Oregon free press. (Oregon City [Or.]) 1848-1848, November 04, 1848, Image 1

Below is the OCR text representation for this newspapers page. It is also available as plain text as well as XML.

    OR EG
"Here shall the Press the people's rights maintain, Unawed by influence, and unbribed by gain."
One copy, per annum, (in advance,) three dollars
and fifty cents, cash for six months, two dollars.
Advertising. Each square, (12 lines or less,) first
insertion, two dollars- each subsequent insertion, one
dollar. A reasonable deduction made on yearly
Currency and produce taken at their cash value.
It appears that in the first part of -February-last,
Messrs. Marshall ifennctt were engaged
with a party in erecting a saw mill for Capt. J.
A. Sutter, "on the American Fork of the Snc
ramento river, about forty miles above its
mouth. In excavating the tail race, they re
moved the rock during the day and let in 'he
water after nigh, in order to wash out the loose
dirt and sand. On the morning of the 10h, af
ter shutting off the water, Mr. Marshall jdiB
jovercd (he .first qld. lyino-nn deenmnosed eraiv
ite in in e bottom of the race. It would seem
(hat but little doubt was entertained of its be
ing the real 'simon pure, for operations imme
diately ceased on the mill, and all hands com
menced searching for gold. It was soon found
that gold abounded along the American Fork
lor a distance of thirty miles. For a time the
discoverers were the only ones aware of the
fact, but the news finally spread through the set
tlements. But little credit however, was gained by
the report, though occasionally a solitary "gold hunt
er" might be seen, stealing down to a launch with
a pick and shovel, moro than half ashamed of his cre
dulity. Some lime during the month of May, a num
ber of credible persons arrived in town from the scene
of operations, bringing specimens of the ore, and
stating that those engaged in collecting the precious
metal were making from 3 to sio per day. Then
commenced the grand rush ! The inhabitants through
out the territory were in commotion. Large compa
nies of men, women and children could be seen on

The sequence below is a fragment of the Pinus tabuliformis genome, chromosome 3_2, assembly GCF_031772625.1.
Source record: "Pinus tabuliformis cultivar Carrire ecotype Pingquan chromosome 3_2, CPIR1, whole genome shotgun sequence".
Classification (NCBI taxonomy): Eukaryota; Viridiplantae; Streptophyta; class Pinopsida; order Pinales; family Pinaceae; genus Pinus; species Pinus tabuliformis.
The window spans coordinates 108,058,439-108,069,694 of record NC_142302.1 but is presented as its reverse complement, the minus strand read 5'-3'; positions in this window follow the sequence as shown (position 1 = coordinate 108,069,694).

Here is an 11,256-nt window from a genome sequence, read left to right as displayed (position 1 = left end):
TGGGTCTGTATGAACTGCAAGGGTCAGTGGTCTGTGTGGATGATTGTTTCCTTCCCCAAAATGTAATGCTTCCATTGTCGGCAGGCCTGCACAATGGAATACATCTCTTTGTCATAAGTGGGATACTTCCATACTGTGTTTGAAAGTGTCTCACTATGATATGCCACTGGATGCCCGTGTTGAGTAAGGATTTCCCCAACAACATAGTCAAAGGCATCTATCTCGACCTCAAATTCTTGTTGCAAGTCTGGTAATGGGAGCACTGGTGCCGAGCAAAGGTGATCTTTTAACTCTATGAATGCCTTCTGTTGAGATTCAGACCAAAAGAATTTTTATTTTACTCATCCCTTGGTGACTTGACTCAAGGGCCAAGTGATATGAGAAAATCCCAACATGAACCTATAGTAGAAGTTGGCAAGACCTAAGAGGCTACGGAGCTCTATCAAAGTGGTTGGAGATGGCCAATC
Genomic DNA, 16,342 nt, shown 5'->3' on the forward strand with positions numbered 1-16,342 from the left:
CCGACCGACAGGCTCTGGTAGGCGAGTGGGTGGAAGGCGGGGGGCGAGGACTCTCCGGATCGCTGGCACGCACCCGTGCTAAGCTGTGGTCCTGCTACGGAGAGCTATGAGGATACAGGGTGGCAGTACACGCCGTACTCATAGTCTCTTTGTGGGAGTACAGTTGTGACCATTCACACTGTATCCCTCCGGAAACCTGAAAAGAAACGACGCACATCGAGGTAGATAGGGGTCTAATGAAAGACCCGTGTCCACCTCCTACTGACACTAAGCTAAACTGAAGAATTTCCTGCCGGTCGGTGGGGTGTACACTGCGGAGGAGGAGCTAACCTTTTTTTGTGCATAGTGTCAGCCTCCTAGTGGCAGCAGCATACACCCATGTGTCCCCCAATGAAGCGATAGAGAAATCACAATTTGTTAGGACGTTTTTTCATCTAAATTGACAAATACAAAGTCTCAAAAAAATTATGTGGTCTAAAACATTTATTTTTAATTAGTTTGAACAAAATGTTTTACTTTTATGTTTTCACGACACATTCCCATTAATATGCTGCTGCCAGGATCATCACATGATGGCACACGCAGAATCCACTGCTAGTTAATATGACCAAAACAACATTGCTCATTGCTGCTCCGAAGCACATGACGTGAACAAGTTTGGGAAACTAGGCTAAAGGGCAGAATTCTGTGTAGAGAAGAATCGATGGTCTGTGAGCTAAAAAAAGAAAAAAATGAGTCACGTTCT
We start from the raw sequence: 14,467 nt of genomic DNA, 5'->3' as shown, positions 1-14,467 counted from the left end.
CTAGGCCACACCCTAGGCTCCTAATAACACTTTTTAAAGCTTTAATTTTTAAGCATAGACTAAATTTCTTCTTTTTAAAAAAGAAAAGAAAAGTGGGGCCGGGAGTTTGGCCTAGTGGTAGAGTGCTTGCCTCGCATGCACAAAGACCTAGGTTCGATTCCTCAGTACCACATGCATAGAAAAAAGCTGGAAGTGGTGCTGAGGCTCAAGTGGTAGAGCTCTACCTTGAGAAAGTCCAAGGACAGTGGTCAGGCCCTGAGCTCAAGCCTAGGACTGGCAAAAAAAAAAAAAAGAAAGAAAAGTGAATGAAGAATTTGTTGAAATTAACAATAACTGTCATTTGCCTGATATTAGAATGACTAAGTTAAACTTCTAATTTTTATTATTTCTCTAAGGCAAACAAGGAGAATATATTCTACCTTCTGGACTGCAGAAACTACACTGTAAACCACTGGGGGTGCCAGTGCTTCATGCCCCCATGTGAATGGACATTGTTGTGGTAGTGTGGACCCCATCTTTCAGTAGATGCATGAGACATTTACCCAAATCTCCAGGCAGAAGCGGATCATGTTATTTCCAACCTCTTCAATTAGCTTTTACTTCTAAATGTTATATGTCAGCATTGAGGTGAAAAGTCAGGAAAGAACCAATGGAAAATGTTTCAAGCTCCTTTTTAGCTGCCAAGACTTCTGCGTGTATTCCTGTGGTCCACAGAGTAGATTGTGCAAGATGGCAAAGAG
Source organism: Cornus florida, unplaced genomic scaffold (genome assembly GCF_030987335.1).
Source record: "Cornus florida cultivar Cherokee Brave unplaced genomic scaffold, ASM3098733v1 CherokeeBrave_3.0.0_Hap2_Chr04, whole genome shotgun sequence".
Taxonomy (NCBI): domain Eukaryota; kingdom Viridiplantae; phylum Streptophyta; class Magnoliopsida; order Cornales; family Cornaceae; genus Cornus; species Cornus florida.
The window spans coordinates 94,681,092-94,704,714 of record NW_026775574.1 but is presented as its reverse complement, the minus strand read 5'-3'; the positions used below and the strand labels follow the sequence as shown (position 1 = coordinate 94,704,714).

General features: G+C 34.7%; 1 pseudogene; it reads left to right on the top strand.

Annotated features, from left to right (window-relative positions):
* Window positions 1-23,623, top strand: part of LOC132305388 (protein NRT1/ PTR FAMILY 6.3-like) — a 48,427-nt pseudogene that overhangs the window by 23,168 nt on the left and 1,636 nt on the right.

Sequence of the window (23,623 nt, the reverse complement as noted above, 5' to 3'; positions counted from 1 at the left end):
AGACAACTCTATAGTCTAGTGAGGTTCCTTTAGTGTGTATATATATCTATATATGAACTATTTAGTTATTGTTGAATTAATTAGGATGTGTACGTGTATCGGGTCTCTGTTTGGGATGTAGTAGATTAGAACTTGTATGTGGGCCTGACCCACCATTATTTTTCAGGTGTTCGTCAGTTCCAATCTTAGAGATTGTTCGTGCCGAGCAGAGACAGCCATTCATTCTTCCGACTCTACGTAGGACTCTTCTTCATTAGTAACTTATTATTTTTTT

every road leading to the mines, their wagons load
ed down with tools ior digging, provisions, Launch
aftor launch left the wharves of our city, crowded
with passengers and freight for the Sacramento. Me
chanical operations of every kind ceased, whole streets,
that were but a short week before alive with a busy
population, were entiroly deserted, and the place wore
the appearance or a city that had been suddenly vis
ited by a devastating plague. To cap the climax,
newspapers uere obliged to stop printing for want of
Meantime our mercantile friends were doing an un
wonted "stroke" of business, Every arrival from the
mining district brought more or less gold dust, the
major part, of which immediately passed into the
hands of merchants for goods, etcImmense quanti
ties of merchandise were conveyed to the mines, un
til it became a matter of astonishment where so
much could be disposed of. During the first eight
weeks of the "golden limes'' the receipts at this place
in pold dust amounted to 525,000. For the eight weeks
ending at this date, they were C6OO.000. The number
of persons now engaged in gold hunting probably
exceed 60CO, including Indians, and one ounce per day
is the lowest average we can put for each person,
while many collect their hundreds of dollars for a
number of days in succession, and instances have
been known where one individual has collected from
i5oo to si boo worth of pure gold in a day. Explora
tions have been progressing, and it is now fully as
certained that gold exists on both sides of the Sier
ra Nevada, from lat. 41 North to as far South as the
he?d waters of the San Joaquin river, a distance of
i-Cr-ilcc in length and 100 in bcojutth. Tarlhor than -
this has not been explored, but from the nature of
the country beyond the sources of the San Joaquin,
we doubt not gold will also be found there in equal
abundance. The gold region already known is how
ever sufficiently Extensive to give profitable employ
ment to 100,000 persons for generations to come. The
ore is in a virgin state, disseminated in small doses,
and is found in three distinct deposits sand and grav
el beds, on decomposed granite, and intermixed witk
a kind of slate.
For a long time subsequent to the discovery of the
mines, the only implements ueed in washing the gold
were large tin pans, or Indian baskets. Latterly;
"machines" were usedat first a rough log hollowed
out (in some instances) by burning, and scraping
with a butcher knife; afterwards more finished ones
made their appearance, built of red wood boards ia
the shape of an ordinary trough, "about ten feet
long and two feet wide at the top, with a riddle or
seive at one end to catch the larger graved, and three
or four smal bars across the bottom, about half am.
inch high to keep the gold from going out with the
dirt and water at the lower end. This machine is
sol upon rockers, which gives a half rotary motion
to the water and dirt inside." Four men are requi
site to work one of these machines properly.
qjt The Washington Union publishes an official
army order, wherein the President directs it to be
anounced in 'general orders that deserters from the
army at large, may peacably return to their homes
without being subject to punishment or trial on ac
count of such desertion.